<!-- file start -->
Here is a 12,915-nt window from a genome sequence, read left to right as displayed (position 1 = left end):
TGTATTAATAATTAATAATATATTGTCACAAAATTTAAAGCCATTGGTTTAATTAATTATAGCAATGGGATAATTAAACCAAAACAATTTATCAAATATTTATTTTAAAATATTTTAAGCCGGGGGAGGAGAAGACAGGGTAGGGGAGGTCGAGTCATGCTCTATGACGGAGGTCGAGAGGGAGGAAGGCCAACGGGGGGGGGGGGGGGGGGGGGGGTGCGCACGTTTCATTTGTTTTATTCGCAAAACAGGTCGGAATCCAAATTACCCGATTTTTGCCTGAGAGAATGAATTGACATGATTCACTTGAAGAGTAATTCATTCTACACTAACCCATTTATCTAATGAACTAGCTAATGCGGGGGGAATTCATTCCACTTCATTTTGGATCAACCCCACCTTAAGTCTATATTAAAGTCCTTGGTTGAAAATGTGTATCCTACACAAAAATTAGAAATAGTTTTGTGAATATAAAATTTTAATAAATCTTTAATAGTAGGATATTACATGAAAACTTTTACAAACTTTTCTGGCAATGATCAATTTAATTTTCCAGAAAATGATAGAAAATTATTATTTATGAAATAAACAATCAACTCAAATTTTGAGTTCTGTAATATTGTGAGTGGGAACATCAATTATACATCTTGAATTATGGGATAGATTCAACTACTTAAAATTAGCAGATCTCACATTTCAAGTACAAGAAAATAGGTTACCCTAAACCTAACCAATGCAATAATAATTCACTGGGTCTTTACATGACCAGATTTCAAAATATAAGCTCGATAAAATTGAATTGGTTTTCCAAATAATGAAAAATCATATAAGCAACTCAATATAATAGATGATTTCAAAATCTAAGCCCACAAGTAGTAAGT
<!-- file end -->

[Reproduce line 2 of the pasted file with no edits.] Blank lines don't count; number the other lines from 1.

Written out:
TGTATTAATAATTAATAATATATTGTCACAAAATTTAAAGCCATTGGTTTAATTAATTATAGCAATGGGATAATTAAACCAAAACAATTTATCAAATATTTATTTTAAAATATTTTAAGCCGGGGGAGGAGAAGACAGGGTAGGGGAGGTCGAGTCATGCTCTATGACGGAGGTCGAGAGGGAGGAAGGCCAACGGGGGGGGGGGGGGGGGGGGGGGTGCGCACGTTTCATTTGTTTTATTCGCAAAACAGGTCGGAATCCAAATTACCCGATTTTTGCCTGAGAGAATGAATTGACATGATTCACTTGAAGAGTAATTCATTCTACACTAACCCATTTATCTAATGAACTAGCTAATGCGGGGGGAATTCATTCCACTTCATTTTGGATCAACCCCACCTTAAGTCTATATTAAAGTCCTTGGTTGAAAATGTGTATCCTACACAAAAATTAGAAATAGTTTTGTGAATATAAAATTTTAATAAATCTTTAATAGTAGGATATTACATGAAAACTTTTACAAACTTTTCTGGCAATGATCAATTTAATTTTCCAGAAAATGATAGAAAATTATTATTTATGAAATAAACAATCAACTCAAATTTTGAGTTCTGTAATATTGTGAGTGGGAACATCAATTATACATCTTGAATTATGGGATAGATTCAACTACTTAAAATTAGCAGATCTCACATTTCAAGTACAAGAAAATAGGTTACCCTAAACCTAACCAATGCAATAATAATTCACTGGGTCTTTACATGACCAGATTTCAAAATATAAGCTCGATAAAATTGAATTGGTTTTCCAAATAATGAAAAATCATATAAGCAACTCAATATAATAGATGATTTCAAAATCTAAGCCCACAAGTAGTAAGT